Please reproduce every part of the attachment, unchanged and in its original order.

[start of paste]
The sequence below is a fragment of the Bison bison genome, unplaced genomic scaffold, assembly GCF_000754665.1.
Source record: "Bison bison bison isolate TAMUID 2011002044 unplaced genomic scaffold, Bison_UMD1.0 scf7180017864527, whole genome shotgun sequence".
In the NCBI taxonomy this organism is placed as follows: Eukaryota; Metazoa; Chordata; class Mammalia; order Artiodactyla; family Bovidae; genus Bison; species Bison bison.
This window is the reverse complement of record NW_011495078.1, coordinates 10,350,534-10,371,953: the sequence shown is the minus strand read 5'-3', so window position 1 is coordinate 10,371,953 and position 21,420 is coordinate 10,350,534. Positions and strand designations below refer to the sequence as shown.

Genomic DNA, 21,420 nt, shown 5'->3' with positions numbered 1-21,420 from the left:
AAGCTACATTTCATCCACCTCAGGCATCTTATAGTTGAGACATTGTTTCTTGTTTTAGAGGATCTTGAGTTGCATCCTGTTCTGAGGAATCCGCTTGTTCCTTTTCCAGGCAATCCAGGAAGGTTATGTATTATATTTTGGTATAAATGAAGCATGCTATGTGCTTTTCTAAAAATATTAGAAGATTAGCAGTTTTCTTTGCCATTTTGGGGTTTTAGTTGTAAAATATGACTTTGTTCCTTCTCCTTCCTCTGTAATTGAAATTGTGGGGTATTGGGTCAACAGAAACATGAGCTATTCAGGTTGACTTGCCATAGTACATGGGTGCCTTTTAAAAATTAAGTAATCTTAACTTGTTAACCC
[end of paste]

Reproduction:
The sequence below is a fragment of the Bison bison genome, unplaced genomic scaffold, assembly GCF_000754665.1.
Source record: "Bison bison bison isolate TAMUID 2011002044 unplaced genomic scaffold, Bison_UMD1.0 scf7180017864527, whole genome shotgun sequence".
In the NCBI taxonomy this organism is placed as follows: Eukaryota; Metazoa; Chordata; class Mammalia; order Artiodactyla; family Bovidae; genus Bison; species Bison bison.
This window is the reverse complement of record NW_011495078.1, coordinates 10,350,534-10,371,953: the sequence shown is the minus strand read 5'-3', so window position 1 is coordinate 10,371,953 and position 21,420 is coordinate 10,350,534. Positions and strand designations below refer to the sequence as shown.

Genomic DNA, 21,420 nt, shown 5'->3' with positions numbered 1-21,420 from the left:
AAGCTACATTTCATCCACCTCAGGCATCTTATAGTTGAGACATTGTTTCTTGTTTTAGAGGATCTTGAGTTGCATCCTGTTCTGAGGAATCCGCTTGTTCCTTTTCCAGGCAATCCAGGAAGGTTATGTATTATATTTTGGTATAAATGAAGCATGCTATGTGCTTTTCTAAAAATATTAGAAGATTAGCAGTTTTCTTTGCCATTTTGGGGTTTTAGTTGTAAAATATGACTTTGTTCCTTCTCCTTCCTCTGTAATTGAAATTGTGGGGTATTGGGTCAACAGAAACATGAGCTATTCAGGTTGACTTGCCATAGTACATGGGTGCCTTTTAAAAATTAAGTAATCTTAACTTGTTAACCC